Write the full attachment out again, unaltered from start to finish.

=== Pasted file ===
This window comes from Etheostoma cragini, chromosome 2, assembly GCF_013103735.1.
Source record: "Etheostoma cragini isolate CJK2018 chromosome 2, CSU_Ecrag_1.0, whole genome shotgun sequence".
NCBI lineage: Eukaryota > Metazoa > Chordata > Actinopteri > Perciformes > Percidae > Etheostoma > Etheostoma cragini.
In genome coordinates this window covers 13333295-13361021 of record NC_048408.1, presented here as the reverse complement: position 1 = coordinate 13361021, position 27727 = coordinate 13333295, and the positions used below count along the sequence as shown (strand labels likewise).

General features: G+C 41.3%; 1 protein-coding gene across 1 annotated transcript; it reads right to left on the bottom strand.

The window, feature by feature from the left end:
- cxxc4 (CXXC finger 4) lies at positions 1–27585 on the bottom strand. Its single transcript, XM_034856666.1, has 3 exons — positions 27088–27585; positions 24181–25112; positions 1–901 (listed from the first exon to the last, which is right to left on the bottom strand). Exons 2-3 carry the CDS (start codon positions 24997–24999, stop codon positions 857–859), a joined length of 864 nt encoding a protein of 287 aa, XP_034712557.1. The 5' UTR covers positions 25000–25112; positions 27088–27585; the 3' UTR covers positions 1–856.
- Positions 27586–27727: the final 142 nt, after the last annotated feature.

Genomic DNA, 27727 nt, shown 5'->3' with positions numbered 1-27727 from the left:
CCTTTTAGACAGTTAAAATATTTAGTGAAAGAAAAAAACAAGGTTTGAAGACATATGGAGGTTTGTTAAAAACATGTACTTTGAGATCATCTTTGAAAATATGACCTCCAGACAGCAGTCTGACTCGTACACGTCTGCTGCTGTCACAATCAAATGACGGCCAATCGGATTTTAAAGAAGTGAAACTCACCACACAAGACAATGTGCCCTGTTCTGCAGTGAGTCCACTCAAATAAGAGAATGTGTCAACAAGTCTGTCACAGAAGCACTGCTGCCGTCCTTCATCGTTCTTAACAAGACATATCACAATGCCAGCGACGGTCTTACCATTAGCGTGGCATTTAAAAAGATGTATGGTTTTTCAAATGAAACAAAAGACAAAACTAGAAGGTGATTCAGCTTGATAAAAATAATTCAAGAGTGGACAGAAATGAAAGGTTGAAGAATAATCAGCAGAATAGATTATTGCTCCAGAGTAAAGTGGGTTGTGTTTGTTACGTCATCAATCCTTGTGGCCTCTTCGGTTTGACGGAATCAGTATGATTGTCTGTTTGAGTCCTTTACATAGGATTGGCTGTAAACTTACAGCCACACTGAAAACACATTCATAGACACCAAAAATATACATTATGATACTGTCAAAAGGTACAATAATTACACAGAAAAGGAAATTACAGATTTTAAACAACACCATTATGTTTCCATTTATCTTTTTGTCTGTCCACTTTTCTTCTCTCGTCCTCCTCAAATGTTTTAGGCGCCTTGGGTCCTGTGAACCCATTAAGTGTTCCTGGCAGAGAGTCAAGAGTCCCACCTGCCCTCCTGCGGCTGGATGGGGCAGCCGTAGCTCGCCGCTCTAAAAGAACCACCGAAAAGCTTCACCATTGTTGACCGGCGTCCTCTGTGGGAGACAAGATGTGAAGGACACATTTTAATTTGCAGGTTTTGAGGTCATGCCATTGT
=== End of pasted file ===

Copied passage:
This window comes from Etheostoma cragini, chromosome 2, assembly GCF_013103735.1.
Source record: "Etheostoma cragini isolate CJK2018 chromosome 2, CSU_Ecrag_1.0, whole genome shotgun sequence".
NCBI lineage: Eukaryota > Metazoa > Chordata > Actinopteri > Perciformes > Percidae > Etheostoma > Etheostoma cragini.
In genome coordinates this window covers 13333295-13361021 of record NC_048408.1, presented here as the reverse complement: position 1 = coordinate 13361021, position 27727 = coordinate 13333295, and the positions used below count along the sequence as shown (strand labels likewise).

General features: G+C 41.3%; 1 protein-coding gene across 1 annotated transcript; it reads right to left on the bottom strand.

The window, feature by feature from the left end:
- cxxc4 (CXXC finger 4) lies at positions 1–27585 on the bottom strand. Its single transcript, XM_034856666.1, has 3 exons — positions 27088–27585; positions 24181–25112; positions 1–901 (listed from the first exon to the last, which is right to left on the bottom strand). Exons 2-3 carry the CDS (start codon positions 24997–24999, stop codon positions 857–859), a joined length of 864 nt encoding a protein of 287 aa, XP_034712557.1. The 5' UTR covers positions 25000–25112; positions 27088–27585; the 3' UTR covers positions 1–856.
- Positions 27586–27727: the final 142 nt, after the last annotated feature.

Genomic DNA, 27727 nt, shown 5'->3' with positions numbered 1-27727 from the left:
CCTTTTAGACAGTTAAAATATTTAGTGAAAGAAAAAAACAAGGTTTGAAGACATATGGAGGTTTGTTAAAAACATGTACTTTGAGATCATCTTTGAAAATATGACCTCCAGACAGCAGTCTGACTCGTACACGTCTGCTGCTGTCACAATCAAATGACGGCCAATCGGATTTTAAAGAAGTGAAACTCACCACACAAGACAATGTGCCCTGTTCTGCAGTGAGTCCACTCAAATAAGAGAATGTGTCAACAAGTCTGTCACAGAAGCACTGCTGCCGTCCTTCATCGTTCTTAACAAGACATATCACAATGCCAGCGACGGTCTTACCATTAGCGTGGCATTTAAAAAGATGTATGGTTTTTCAAATGAAACAAAAGACAAAACTAGAAGGTGATTCAGCTTGATAAAAATAATTCAAGAGTGGACAGAAATGAAAGGTTGAAGAATAATCAGCAGAATAGATTATTGCTCCAGAGTAAAGTGGGTTGTGTTTGTTACGTCATCAATCCTTGTGGCCTCTTCGGTTTGACGGAATCAGTATGATTGTCTGTTTGAGTCCTTTACATAGGATTGGCTGTAAACTTACAGCCACACTGAAAACACATTCATAGACACCAAAAATATACATTATGATACTGTCAAAAGGTACAATAATTACACAGAAAAGGAAATTACAGATTTTAAACAACACCATTATGTTTCCATTTATCTTTTTGTCTGTCCACTTTTCTTCTCTCGTCCTCCTCAAATGTTTTAGGCGCCTTGGGTCCTGTGAACCCATTAAGTGTTCCTGGCAGAGAGTCAAGAGTCCCACCTGCCCTCCTGCGGCTGGATGGGGCAGCCGTAGCTCGCCGCTCTAAAAGAACCACCGAAAAGCTTCACCATTGTTGACCGGCGTCCTCTGTGGGAGACAAGATGTGAAGGACACATTTTAATTTGCAGGTTTTGAGGTCATGCCATTGT